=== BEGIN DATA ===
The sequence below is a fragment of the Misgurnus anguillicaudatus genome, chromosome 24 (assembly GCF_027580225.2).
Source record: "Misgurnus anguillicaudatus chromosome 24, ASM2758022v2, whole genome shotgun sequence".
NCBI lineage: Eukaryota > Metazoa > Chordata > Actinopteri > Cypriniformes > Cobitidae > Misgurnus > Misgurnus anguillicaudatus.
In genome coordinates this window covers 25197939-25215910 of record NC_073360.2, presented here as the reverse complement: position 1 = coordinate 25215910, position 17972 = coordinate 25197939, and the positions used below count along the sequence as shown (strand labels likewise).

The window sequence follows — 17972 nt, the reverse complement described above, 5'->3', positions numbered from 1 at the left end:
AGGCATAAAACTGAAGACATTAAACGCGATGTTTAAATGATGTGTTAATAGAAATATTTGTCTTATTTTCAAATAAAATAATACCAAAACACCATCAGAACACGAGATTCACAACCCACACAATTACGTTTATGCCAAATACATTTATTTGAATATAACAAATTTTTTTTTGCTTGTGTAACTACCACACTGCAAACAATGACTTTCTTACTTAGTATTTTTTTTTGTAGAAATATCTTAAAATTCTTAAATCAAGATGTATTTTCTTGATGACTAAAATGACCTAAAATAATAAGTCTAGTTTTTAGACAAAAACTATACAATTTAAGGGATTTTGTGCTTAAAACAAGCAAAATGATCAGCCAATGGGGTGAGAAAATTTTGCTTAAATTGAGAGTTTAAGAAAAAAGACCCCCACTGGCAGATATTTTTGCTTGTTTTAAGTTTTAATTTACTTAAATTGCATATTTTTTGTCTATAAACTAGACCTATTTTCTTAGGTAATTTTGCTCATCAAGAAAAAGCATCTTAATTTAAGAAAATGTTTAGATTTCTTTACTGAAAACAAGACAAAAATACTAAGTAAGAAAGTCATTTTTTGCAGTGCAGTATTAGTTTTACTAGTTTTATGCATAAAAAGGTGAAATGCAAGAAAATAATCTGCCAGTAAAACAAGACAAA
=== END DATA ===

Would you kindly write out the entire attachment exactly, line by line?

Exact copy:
The sequence below is a fragment of the Misgurnus anguillicaudatus genome, chromosome 24 (assembly GCF_027580225.2).
Source record: "Misgurnus anguillicaudatus chromosome 24, ASM2758022v2, whole genome shotgun sequence".
NCBI lineage: Eukaryota > Metazoa > Chordata > Actinopteri > Cypriniformes > Cobitidae > Misgurnus > Misgurnus anguillicaudatus.
In genome coordinates this window covers 25197939-25215910 of record NC_073360.2, presented here as the reverse complement: position 1 = coordinate 25215910, position 17972 = coordinate 25197939, and the positions used below count along the sequence as shown (strand labels likewise).

The window sequence follows — 17972 nt, the reverse complement described above, 5'->3', positions numbered from 1 at the left end:
AGGCATAAAACTGAAGACATTAAACGCGATGTTTAAATGATGTGTTAATAGAAATATTTGTCTTATTTTCAAATAAAATAATACCAAAACACCATCAGAACACGAGATTCACAACCCACACAATTACGTTTATGCCAAATACATTTATTTGAATATAACAAATTTTTTTTTGCTTGTGTAACTACCACACTGCAAACAATGACTTTCTTACTTAGTATTTTTTTTTGTAGAAATATCTTAAAATTCTTAAATCAAGATGTATTTTCTTGATGACTAAAATGACCTAAAATAATAAGTCTAGTTTTTAGACAAAAACTATACAATTTAAGGGATTTTGTGCTTAAAACAAGCAAAATGATCAGCCAATGGGGTGAGAAAATTTTGCTTAAATTGAGAGTTTAAGAAAAAAGACCCCCACTGGCAGATATTTTTGCTTGTTTTAAGTTTTAATTTACTTAAATTGCATATTTTTTGTCTATAAACTAGACCTATTTTCTTAGGTAATTTTGCTCATCAAGAAAAAGCATCTTAATTTAAGAAAATGTTTAGATTTCTTTACTGAAAACAAGACAAAAATACTAAGTAAGAAAGTCATTTTTTGCAGTGCAGTATTAGTTTTACTAGTTTTATGCATAAAAAGGTGAAATGCAAGAAAATAATCTGCCAGTAAAACAAGACAAA